The Trend Toward Social Responsibility

The Trend Toward Social Responsibility

The Trend toward Social Responsibility

The viewpoint and functions of the managers of large corporations exemplify the age of big business. Many top managers have been trained professionally in graduate schools of business administration.

There are other new types of executives who have come into administrative positions with backgrounds in the sciences or engineering. Whatever their training and background, modern managers have a professional attitude toward their work. They recognize that only those executives who get results are considered successful. A manager must guide his company so it can survive, make profits, and grow in an ever-changing America; otherwise he is a failure. A manager whose company continually has antagonistic relations with customers, labour, or government is not doing a good job.

The modern manager is expected to produce results in accordance with a practical as well as a professional code developed in the business world. An important aspect of this code is the manager's strong sense of responsibility to the public. At one time management was well regarded if it satisfied the owners and customers. Later company employees and their unions also had to be considered. Now some big-business corporations, those in steel, for example, must justify price increases before congressional committees-unthinkable a generation ago. Because the modern big-business company is responsible to many different groups and interests, the manager is more like a public official than an entrepreneur. The modern manager could not function effectively if he had the "public be damned" attitude of some of the nineteenth-century captains of industry. A more appropriate attitude is "the public be cultivated."13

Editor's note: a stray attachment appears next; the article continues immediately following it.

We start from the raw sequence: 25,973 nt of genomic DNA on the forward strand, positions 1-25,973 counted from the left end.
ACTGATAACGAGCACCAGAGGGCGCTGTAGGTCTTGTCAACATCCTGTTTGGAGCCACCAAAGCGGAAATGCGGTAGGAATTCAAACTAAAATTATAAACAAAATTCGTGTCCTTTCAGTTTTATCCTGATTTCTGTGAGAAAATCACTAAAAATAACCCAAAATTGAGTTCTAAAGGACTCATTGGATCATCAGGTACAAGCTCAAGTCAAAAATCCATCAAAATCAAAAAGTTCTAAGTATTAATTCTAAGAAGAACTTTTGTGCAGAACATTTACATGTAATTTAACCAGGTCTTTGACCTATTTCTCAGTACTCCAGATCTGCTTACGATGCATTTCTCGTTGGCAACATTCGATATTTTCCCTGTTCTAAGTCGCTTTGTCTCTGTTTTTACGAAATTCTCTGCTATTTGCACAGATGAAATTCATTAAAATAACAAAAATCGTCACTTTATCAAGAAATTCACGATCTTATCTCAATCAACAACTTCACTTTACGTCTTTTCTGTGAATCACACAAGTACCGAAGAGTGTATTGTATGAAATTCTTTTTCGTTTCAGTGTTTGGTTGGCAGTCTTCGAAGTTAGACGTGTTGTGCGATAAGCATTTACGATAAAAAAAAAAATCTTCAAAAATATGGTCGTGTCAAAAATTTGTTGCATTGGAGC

One reason for the basic change in management attitudes and motivations is the increasing depersonalization resulting from corporate growth. Highly professional skills are required to run huge industrial corporations. Accounting, labour relations, product research, and a host of other specialized modern business functions are carried on by departments in the corporation. The position of a department head is an office defined in terms of specific skills and functions with no reference to the individual filling the office. Today we have the kind of bureaucratization of private enterprise that Max Weber foresaw when he predicted it would be the destiny of industrial man to live in an "iron cage of bureaucracy."

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